The Braves cut Freddy Garcia

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With their top two starters gone for the season with Tommy John surgery, you’d figure that Atlanta would be a safe place to be if you’re a starter looking to make the big club. Not necessarily:

Rather surprising. Garcia has not had a great spring training, but nor has he been atrocious either. Garcia would’ve been owed a $1.5 million roster bonus if he made the team, so one wonders if that had anything to do with it. Maybe they hope no one snags him and then re-signs him in a week?

Or, maybe they just want to go in a different direction. The rotation, as of now, looks to be Julio Tehran, Ervin Santana — assuming he’s ready for Opening Day — Alex Wood, who has been great this spring, David Hale, who no one thought would be in the mix and … Mike Minor eventually. Gavin Floyd, eventually. Basically, three dudes who are healthy and ready to go at the moment and . . . Gus Schlosser? Anyone?

Strange move.

Rockies acquire Zac Rosscup from Cubs

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The Rockies announced a minor swap of relief pitchers on Monday evening. The Cubs sent lefty Zac Rosscup to the Rockies in exchange for right-hander Matt Carasiti.

Rosscup, 29, was designated for assignment by the Cubs last Thursday. He spent only two-thirds of an inning in the majors this year and has a 5.32 career ERA across 47 1/3 innings. Rosscup has spent most of the season with Triple-A Iowa, posting a 2.60 ERA in 27 2/3 innings.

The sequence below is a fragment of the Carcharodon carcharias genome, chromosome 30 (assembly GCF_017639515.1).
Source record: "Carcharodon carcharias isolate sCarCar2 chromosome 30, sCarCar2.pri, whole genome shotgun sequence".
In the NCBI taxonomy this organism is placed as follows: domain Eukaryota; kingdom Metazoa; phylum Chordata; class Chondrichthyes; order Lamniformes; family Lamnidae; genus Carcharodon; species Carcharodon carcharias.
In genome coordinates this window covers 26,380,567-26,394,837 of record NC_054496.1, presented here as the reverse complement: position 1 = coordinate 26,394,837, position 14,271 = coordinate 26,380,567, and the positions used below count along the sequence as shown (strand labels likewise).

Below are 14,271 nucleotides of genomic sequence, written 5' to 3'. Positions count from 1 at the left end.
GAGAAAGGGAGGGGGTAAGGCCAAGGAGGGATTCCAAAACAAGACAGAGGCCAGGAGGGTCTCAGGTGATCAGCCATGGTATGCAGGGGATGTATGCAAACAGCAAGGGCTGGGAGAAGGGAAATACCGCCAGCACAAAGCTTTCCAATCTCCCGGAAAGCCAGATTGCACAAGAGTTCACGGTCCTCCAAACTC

Carasiti, 25, spent 15 2/3 innings in the majors last year, putting up an ugly 9.19 ERA. With Triple-A Albuquerque this season, he compiled a 2.37 ERA and a 43/13 K/BB ratio in 30 1/3 innings.

U.S. Court of Appeals affirms ruling that the minor leagues are exempt from federal antitrust law

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The Associated Press reported that on Monday, the U.S. Court of Appeals for the 9th Circuit affirmed a district court ruling which holds that the minor leagues are exempt from federal antitrust law, just like the major leagues.

In 2015, four minor leaguers sued Major League Baseball, alleging that MLB violated antitrust laws with its hiring and employment policies. They accused MLB of “restrain[ing] horizontal competition between and among” franchises and “artificially and illegally depressing” the salaries of minor league players.

The U.S. Court of Appeals said the players failed to state an antitrust claim, as the Curt Flood Act of 1998 exempted Minor League Baseball explicitly from antitrust laws.

This case is separate from the Aaron Senne case in which Major League Baseball is accused of violating the Fair Labor Standards Act. That case was recertified as a class action lawsuit in March. In December, Major League Baseball established a political action committee (PAC), which came months after two members of Congress sought to change language in the FLSA so that minor league players could continue to be paid substandard wages.